Spinning a sustainable yarn: Zero waste textiles in Chile
Ecocitex was set up by Rosario Hevia in 2020 to deal with Chile’s growing textile waste problem. It takes donations of unusable textiles and recycles the fabrics into new yarn that is then resold to clothing manufacturers.
In 2021, 39,000 tons of waste textiles were found in informal landfills in the Atacama desert in Chile. It is quite possible that most of the dumped clothing came from overseas, with Chile being a leading importer of secondhand clothing from Asia, Europe, the USA and Canada.
Chile has a well-developed secondhand clothing market, with many stores and clothing markets dedicated to used clothing. However, the country doesn’t have viable options for waste textiles or secondhand clothing that isn’t fit for reuse.
And, this is a problem. Textiles are a significant cause of climate change. According to the World Wear Project, it is estimated that globally over 92 million tonnes of textile waste are created each year, with around 60 per cent ending up in landfill. Textiles carry a heavy carbon footprint – significantly worse than plastic on a weight-for-weight basis, according to a recent study by Zero Waste Scotland.
Rosario Hevia has been trying to rectify that situation. In 2020, she setup Ecocitex – a social enterprise based in Santiago, Chile’s capital city – to turn textile waste into recycled yarn.
A new waste textile management model
A mother of two, Hevia came into the waste textile game after the birth of her second child when she realised the volumes of textiles that had nowhere to go.
That was back in 2018 when she set up Travieso – a used-baby-clothing marketplace. By the end of 2019, Rosario was receiving more than 880 pounds of unusable baby clothing every month – about 20 per cent of the baby clothing donations that she received. With the only other options being landfill or incineration, she searched for an alternative.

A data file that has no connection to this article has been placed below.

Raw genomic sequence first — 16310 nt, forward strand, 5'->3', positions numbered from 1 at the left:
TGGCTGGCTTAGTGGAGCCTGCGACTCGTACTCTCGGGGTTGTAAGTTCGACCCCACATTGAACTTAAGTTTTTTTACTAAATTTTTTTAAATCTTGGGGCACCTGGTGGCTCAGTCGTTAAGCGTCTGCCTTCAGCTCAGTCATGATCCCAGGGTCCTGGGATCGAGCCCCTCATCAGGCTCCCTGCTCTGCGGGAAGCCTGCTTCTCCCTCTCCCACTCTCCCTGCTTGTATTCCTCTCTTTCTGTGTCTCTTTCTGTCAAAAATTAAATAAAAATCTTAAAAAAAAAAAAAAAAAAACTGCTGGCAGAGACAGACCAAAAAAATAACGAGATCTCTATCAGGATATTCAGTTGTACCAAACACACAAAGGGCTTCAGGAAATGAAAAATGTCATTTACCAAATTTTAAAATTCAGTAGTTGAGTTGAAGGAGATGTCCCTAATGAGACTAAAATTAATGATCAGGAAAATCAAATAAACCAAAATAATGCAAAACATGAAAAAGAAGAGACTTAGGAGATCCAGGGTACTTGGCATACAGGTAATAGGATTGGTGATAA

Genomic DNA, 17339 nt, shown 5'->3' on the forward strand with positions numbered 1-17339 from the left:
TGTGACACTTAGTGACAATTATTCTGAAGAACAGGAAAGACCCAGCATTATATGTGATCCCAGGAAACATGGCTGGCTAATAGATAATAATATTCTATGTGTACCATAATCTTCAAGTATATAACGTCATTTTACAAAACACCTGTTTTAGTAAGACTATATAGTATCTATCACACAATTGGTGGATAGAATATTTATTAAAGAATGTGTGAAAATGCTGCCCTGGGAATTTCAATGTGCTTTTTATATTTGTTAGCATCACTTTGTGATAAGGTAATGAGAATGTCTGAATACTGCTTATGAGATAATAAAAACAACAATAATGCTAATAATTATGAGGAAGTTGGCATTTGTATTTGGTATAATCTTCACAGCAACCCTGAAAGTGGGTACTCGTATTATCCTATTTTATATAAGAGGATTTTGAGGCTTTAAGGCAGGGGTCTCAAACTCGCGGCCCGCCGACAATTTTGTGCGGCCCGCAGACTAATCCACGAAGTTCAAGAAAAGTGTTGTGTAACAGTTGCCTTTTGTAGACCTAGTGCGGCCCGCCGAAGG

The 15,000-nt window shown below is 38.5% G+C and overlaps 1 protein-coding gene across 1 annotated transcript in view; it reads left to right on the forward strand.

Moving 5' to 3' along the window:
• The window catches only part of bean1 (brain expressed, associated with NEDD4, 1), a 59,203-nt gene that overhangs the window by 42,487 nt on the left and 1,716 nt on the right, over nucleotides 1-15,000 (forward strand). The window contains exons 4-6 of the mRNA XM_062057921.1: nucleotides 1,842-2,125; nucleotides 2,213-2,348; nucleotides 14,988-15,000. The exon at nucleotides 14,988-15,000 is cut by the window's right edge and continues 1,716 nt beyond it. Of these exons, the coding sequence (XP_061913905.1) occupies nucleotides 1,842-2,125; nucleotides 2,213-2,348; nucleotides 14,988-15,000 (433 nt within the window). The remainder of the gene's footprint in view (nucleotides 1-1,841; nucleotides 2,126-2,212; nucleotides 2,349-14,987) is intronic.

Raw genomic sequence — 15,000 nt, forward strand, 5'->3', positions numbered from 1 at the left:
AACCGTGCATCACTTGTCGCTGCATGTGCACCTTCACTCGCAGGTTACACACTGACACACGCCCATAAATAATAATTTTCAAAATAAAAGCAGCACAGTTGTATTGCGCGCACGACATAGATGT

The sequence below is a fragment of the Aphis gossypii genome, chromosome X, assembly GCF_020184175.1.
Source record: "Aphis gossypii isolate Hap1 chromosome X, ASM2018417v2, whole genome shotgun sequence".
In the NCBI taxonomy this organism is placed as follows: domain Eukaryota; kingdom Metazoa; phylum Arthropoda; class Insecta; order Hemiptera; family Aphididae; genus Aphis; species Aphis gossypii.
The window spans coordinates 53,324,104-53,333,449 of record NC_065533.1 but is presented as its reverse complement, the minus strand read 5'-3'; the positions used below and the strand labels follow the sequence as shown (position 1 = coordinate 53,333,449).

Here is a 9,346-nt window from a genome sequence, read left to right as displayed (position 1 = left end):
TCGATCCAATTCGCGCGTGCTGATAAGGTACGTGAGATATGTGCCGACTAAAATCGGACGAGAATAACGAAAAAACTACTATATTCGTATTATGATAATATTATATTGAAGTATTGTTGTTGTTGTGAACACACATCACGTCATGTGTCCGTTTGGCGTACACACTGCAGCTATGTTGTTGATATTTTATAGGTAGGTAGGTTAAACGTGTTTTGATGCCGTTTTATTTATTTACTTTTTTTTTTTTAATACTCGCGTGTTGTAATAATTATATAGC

In 2019, she came across a yarn factory for sale and it clicked. The damaged clothing could be turned into recycled yarn. In 2020, Ecocitex was founded with the capacity to process 240 tons of textile waste a year.
A donation or a service?
Ecocitex, a shortening of Economía Circular Textil, which translates to Textile Circular Economy, receives textiles from a mix of partnerships and directly from citizens through donation bins.
Hevia is very specific about what she classes as ‘donations’, telling Resource that clothing received in a bad condition is not considered a donation.
She said: “We receive clothing in good condition in donations, and clothing in bad condition in the format of service…the customer pays USD$1 per kilogram for us to recycle their clothing sustainably.”
The fee is still a small factor of Ecocitex’s income stream at 8 per cent, with 70 per cent coming from the sale of recycled yarn and other products such as beanies, bucket hats and knitting accessories. 11 per cent is earned from the sale of second-hand clothing, and another 11 per cent from a membership program for benefits such as free recycling without the aforementioned fee, a clothing exchange system, and discount codes.
Recycling the textiles
After the business receives the clothing, it undergoes sorting into piles for selling, waste textiles for recycling, or to be used as eco-fill – scraps of clothing used to stuff boxing bags, cushions, or furniture. None of the clothing goes to landfill or incineration, despite about one ton of textiles being processed every week.